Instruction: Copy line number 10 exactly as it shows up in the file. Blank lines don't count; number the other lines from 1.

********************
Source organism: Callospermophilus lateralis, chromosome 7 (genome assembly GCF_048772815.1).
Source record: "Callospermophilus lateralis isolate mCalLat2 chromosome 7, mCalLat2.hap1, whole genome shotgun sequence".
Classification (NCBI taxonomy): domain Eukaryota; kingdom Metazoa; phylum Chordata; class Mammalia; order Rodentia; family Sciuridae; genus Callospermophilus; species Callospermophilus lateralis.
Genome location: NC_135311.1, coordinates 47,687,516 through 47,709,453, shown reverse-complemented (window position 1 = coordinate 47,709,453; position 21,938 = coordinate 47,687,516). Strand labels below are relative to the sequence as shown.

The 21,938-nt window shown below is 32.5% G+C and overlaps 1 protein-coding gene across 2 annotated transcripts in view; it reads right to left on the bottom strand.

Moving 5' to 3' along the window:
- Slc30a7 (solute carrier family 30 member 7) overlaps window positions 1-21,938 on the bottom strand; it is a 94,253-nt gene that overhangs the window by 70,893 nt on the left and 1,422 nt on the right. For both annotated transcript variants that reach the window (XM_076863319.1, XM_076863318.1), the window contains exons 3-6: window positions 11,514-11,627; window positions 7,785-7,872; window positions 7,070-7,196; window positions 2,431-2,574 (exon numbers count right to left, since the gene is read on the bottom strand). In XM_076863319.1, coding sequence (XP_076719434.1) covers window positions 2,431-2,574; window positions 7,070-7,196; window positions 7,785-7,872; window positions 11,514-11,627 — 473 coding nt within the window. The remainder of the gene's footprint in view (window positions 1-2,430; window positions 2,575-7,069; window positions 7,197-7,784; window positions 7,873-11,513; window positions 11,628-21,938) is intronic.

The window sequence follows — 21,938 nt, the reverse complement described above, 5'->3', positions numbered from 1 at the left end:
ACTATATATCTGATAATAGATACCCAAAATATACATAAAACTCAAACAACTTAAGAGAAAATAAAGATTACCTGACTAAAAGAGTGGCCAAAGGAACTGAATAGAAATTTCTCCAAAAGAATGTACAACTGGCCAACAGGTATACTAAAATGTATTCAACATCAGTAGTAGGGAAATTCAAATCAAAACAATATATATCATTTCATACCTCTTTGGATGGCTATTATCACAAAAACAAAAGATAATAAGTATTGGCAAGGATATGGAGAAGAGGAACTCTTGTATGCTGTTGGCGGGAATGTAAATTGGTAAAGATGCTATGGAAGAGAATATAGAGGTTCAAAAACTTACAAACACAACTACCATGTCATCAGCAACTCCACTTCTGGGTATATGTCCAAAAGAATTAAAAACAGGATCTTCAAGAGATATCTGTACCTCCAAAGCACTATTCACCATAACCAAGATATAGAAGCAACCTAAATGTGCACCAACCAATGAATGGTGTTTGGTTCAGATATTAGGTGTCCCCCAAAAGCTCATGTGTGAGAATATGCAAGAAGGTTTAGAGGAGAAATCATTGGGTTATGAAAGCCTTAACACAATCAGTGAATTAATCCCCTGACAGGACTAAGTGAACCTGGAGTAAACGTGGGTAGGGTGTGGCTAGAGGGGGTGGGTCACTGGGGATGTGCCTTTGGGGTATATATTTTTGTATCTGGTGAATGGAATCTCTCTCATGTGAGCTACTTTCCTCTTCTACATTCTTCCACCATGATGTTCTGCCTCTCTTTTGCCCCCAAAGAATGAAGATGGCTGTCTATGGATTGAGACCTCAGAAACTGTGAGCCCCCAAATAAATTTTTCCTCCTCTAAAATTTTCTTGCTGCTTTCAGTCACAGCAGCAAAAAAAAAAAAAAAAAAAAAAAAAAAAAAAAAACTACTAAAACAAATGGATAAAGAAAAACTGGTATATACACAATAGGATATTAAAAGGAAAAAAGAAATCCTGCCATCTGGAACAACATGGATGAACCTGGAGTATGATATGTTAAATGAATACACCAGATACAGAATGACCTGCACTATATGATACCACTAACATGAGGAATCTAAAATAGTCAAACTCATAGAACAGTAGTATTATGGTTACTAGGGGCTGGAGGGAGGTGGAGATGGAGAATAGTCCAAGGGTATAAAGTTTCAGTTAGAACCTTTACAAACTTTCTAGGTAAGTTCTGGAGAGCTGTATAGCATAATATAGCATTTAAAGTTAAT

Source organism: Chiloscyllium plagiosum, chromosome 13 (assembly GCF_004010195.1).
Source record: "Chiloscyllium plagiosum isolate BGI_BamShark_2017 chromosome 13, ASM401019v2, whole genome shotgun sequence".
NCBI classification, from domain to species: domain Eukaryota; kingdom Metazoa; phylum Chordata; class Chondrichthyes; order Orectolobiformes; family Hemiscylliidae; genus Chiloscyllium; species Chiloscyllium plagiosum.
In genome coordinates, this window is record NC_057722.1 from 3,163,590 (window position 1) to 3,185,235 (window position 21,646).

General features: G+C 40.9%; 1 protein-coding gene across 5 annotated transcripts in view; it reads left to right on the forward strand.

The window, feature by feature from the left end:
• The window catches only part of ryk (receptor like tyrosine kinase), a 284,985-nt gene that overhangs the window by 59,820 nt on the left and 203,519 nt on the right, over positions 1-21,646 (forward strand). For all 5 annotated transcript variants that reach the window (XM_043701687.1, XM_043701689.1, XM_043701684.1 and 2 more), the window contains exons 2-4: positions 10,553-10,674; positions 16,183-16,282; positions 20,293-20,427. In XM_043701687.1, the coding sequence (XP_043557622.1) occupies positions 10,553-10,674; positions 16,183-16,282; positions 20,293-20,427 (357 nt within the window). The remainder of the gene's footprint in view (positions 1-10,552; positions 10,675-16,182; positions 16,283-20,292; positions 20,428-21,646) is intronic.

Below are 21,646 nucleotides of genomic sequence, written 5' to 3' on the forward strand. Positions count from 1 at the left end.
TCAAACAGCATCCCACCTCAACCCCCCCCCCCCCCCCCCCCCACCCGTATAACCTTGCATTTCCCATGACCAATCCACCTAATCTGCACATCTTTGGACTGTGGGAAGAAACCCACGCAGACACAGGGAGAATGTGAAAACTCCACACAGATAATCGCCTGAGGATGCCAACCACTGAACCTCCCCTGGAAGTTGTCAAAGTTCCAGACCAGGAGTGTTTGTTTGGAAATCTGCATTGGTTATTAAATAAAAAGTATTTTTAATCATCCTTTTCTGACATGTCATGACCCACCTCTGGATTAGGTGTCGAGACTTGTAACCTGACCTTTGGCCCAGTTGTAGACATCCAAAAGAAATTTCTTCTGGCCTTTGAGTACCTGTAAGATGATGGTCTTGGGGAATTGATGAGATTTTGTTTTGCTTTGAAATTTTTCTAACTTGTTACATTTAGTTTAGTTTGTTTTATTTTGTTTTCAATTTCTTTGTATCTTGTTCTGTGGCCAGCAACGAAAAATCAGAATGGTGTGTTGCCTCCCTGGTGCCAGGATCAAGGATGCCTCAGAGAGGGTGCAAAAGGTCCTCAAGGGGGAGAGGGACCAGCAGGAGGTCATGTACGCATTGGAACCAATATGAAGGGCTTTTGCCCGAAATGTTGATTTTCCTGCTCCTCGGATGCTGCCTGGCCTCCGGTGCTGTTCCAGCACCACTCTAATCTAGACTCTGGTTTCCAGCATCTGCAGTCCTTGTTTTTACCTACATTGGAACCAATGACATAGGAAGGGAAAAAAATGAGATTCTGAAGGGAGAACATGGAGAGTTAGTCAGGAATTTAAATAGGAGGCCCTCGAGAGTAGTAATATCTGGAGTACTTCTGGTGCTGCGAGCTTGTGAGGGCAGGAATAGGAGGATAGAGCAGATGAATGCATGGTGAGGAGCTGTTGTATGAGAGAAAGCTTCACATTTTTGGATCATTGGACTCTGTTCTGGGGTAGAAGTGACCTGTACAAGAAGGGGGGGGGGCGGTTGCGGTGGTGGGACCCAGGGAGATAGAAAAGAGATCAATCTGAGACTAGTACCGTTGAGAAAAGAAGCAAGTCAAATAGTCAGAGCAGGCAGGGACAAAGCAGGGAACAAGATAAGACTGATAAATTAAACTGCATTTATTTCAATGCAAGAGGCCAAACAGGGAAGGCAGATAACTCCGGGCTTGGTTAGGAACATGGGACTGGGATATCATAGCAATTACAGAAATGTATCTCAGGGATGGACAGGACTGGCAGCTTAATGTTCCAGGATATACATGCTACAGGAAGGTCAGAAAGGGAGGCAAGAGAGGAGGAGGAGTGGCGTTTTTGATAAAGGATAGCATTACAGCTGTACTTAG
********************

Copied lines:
Source organism: Chiloscyllium plagiosum, chromosome 13 (assembly GCF_004010195.1).